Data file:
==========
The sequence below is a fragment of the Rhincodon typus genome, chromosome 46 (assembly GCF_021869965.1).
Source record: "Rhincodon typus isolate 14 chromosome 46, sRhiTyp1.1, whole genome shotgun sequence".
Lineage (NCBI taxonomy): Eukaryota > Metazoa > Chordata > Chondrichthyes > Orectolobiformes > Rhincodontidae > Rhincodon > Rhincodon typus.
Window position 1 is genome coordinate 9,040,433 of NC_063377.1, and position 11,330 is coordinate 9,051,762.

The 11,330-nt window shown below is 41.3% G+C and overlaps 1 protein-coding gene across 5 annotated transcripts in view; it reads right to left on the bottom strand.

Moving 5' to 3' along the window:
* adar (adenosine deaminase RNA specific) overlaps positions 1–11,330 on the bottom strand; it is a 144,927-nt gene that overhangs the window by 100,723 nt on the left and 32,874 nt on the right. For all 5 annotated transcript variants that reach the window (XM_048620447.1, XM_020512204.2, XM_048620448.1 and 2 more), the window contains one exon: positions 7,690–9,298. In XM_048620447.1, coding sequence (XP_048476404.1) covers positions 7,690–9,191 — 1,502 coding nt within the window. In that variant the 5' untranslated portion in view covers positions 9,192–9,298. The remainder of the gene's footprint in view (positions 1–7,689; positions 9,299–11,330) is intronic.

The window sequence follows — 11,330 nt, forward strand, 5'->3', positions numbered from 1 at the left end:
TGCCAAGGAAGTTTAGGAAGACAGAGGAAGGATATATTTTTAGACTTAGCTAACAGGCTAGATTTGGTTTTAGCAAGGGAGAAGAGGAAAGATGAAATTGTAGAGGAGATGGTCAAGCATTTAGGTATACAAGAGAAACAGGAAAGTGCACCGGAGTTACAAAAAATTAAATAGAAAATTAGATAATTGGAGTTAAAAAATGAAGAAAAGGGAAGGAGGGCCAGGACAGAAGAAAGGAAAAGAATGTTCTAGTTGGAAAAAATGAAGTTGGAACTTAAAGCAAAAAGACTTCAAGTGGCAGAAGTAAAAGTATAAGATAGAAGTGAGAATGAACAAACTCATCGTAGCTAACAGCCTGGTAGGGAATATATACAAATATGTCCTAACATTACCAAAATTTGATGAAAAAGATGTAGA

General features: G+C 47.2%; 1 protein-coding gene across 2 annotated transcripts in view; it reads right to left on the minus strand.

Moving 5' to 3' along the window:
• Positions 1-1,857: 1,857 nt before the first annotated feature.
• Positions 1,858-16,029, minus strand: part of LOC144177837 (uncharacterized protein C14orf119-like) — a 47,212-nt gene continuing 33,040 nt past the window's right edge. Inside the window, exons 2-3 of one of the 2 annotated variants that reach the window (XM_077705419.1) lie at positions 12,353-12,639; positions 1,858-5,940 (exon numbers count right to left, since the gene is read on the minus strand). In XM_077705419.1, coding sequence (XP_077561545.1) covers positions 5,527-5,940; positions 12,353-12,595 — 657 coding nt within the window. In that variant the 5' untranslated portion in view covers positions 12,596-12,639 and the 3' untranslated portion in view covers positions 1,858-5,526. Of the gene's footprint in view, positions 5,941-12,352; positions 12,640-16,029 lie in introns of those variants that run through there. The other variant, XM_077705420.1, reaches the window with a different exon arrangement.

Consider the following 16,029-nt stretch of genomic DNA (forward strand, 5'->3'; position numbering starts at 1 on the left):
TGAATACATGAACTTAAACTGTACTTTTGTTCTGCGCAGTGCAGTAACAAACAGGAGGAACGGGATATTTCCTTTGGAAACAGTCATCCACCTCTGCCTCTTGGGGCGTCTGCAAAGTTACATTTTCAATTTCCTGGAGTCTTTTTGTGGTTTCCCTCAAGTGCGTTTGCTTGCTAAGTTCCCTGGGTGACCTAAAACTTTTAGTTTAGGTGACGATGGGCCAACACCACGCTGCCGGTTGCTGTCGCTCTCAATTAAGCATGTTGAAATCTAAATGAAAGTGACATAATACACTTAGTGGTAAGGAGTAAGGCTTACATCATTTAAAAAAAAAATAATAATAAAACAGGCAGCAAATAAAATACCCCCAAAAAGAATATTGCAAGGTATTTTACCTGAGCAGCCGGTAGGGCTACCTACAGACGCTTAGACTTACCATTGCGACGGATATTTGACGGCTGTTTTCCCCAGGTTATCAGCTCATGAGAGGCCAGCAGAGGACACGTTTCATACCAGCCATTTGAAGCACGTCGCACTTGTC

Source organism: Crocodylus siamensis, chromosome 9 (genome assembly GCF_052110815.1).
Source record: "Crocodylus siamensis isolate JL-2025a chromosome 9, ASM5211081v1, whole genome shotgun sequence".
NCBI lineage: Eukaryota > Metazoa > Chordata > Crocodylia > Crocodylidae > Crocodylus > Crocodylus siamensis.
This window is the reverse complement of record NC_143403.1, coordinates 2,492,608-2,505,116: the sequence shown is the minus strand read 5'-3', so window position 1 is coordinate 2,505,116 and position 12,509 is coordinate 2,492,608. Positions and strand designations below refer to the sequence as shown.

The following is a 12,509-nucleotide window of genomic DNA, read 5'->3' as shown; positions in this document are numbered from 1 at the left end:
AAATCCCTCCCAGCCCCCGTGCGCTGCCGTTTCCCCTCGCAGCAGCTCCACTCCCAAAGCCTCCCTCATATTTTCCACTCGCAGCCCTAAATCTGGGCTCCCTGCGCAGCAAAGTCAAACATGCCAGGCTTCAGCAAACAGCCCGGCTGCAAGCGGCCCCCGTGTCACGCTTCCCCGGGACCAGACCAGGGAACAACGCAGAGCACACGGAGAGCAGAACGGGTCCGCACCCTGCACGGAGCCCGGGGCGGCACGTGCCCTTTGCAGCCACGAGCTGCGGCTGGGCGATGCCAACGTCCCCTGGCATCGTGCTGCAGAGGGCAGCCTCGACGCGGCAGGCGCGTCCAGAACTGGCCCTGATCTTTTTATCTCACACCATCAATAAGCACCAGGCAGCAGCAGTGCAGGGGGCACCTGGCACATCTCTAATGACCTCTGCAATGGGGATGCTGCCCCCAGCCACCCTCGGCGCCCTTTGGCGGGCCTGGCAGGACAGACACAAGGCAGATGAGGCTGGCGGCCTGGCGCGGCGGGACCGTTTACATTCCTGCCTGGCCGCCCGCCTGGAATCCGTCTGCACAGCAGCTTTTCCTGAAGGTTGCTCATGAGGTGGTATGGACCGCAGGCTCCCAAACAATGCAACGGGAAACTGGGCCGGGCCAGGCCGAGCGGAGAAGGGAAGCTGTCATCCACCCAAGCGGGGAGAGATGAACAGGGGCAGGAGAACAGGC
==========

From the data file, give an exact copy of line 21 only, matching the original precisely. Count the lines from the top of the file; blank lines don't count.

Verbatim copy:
AAATCCCTCCCAGCCCCCGTGCGCTGCCGTTTCCCCTCGCAGCAGCTCCACTCCCAAAGCCTCCCTCATATTTTCCACTCGCAGCCCTAAATCTGGGCTCCCTGCGCAGCAAAGTCAAACATGCCAGGCTTCAGCAAACAGCCCGGCTGCAAGCGGCCCCCGTGTCACGCTTCCCCGGGACCAGACCAGGGAACAACGCAGAGCACACGGAGAGCAGAACGGGTCCGCACCCTGCACGGAGCCCGGGGCGGCACGTGCCCTTTGCAGCCACGAGCTGCGGCTGGGCGATGCCAACGTCCCCTGGCATCGTGCTGCAGAGGGCAGCCTCGACGCGGCAGGCGCGTCCAGAACTGGCCCTGATCTTTTTATCTCACACCATCAATAAGCACCAGGCAGCAGCAGTGCAGGGGGCACCTGGCACATCTCTAATGACCTCTGCAATGGGGATGCTGCCCCCAGCCACCCTCGGCGCCCTTTGGCGGGCCTGGCAGGACAGACACAAGGCAGATGAGGCTGGCGGCCTGGCGCGGCGGGACCGTTTACATTCCTGCCTGGCCGCCCGCCTGGAATCCGTCTGCACAGCAGCTTTTCCTGAAGGTTGCTCATGAGGTGGTATGGACCGCAGGCTCCCAAACAATGCAACGGGAAACTGGGCCGGGCCAGGCCGAGCGGAGAAGGGAAGCTGTCATCCACCCAAGCGGGGAGAGATGAACAGGGGCAGGAGAACAGGC